(Postojna 1893 – Klagenfurt 1989): Supporter of the Carinthian partisans
Katarina Milavec was born in 1893 in Postojna in present-day Slovenia and moved with her family to Aich/Dob near Bleiburg/Pliberk as a child.
The persecution of Carinthian Slovenes began immediately after the “Anschluss”. In a first wave of arrests, the intellectual and cultural elite of the Carinthian Slovenes were taken to concentration camps. Further arrests followed after Hitlerite Germany’s invasion of Yugoslavia in April 1941. In 1942 the expropriation of Slovene families began. Many Carinthian Slovenes subsequently joined the partisans.
In her memoirs, Katarina Milavec recounted that both partisans and Bleiburg police disguised as partisans were her family’s guests. They called the latter “raztrganci”, the “phonies”. After a neighbour denounced them for supporting partisans, the police searched the house and first arrested Milavec’s brother and then, in May 1944, also Katarina Milavec. They were interrogated and severely maltreated by the Gestapo in Klagenfurt. After some time in Gestapo custody, Katarina was deported and placed in various prisons until finally being taken first to Ravensbrück concentration camp and then, soon afterwards, to Auschwitz.
Milavec remembers her arrival by train following a transport that had lasted for days: “We arrived at the station around twelve o’clock. The men went in front, the women at the back. There were an awful lot of us, we looked up, electric lights everywhere, a high wire fence all around, impossible to put your hand through. If I had tried, I would have been dead, the fence was electrically charged. My Lord, how it stinks, we won’t be able to bear it, it smells so bad, they thought. It stank because people were burning. I was walking with a Slovenian woman from Eisenkappel a little further towards the back, the guards were behind us. There were two Slovenes and they understood what we were talking about. They asked us, ‘You’re Slovenes?’ ‘Yes.’ The two of them were reliable, both Slovenes, not denunciators, and they said, ‘People are burning.’ Neither of us had realised that people were burning, they were the first to tell us that. And they said, ‘But you mustn’t tell anyone that we told you.’ Then we were chased into a barrack, they switched off the light, and it was dark. The only light came from the fires of the crematoria.”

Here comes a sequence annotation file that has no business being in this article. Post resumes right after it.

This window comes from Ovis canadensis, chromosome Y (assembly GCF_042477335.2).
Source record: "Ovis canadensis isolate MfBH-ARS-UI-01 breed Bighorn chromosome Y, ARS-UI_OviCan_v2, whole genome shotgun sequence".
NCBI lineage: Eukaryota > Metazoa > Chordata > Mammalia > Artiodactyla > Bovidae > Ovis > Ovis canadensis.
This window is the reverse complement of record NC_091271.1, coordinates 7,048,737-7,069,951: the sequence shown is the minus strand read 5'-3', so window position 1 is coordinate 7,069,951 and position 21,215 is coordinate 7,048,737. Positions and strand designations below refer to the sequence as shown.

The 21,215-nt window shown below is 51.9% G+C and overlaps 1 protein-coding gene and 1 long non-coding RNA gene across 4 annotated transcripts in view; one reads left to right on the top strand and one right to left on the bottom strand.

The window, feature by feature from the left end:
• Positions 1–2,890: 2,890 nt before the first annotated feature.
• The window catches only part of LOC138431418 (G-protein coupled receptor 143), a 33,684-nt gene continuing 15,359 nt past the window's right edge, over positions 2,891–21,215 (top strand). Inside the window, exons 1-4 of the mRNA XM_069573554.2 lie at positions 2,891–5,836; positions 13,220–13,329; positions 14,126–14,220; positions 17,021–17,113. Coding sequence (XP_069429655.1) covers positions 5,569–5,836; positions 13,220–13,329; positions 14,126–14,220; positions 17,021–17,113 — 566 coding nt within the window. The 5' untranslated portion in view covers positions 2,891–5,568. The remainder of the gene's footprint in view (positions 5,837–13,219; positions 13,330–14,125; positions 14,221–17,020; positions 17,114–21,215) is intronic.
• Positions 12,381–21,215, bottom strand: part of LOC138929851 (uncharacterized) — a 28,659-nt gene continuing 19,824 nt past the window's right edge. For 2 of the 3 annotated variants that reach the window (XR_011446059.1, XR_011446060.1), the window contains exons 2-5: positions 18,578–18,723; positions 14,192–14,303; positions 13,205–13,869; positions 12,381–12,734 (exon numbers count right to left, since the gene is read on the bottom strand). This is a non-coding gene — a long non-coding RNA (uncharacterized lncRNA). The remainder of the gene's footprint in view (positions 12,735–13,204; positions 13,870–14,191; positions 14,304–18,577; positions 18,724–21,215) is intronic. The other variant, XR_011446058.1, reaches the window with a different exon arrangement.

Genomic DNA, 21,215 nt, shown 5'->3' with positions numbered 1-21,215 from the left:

Milavec was deployed to perform excavation work until she fell seriously ill and collapsed during roll call. In the hospital she was lucky enough to be noticed by a Slovenian doctor who took her into the “operation Yugoslav”, put her in a good bed and provided her with food. Afterwards, she no longer had to dig; instead she was put to work weaving rubber bands. She continued to be subjected to abuse, daily violence and arbitrary acts: “I was tough and actually resigned myself to the fate of being murdered sooner or later.”
Before the camp was evacuated, she was lucky once more: a Slovene-speaking SS doctor took her off the death list and had her transferred to a barrack that was still occupied. She was able to stay there in hiding until the camp was liberated.
Katarina Milavec returned to Carinthia and died in Klagenfurt in 1989.
Dokumentationsarchiv des österreichischen Widerstandes (ed.), Spurensuche. Erzählte Geschichte der Kärntner Slowenen, Vienna 1990, p. 329–334.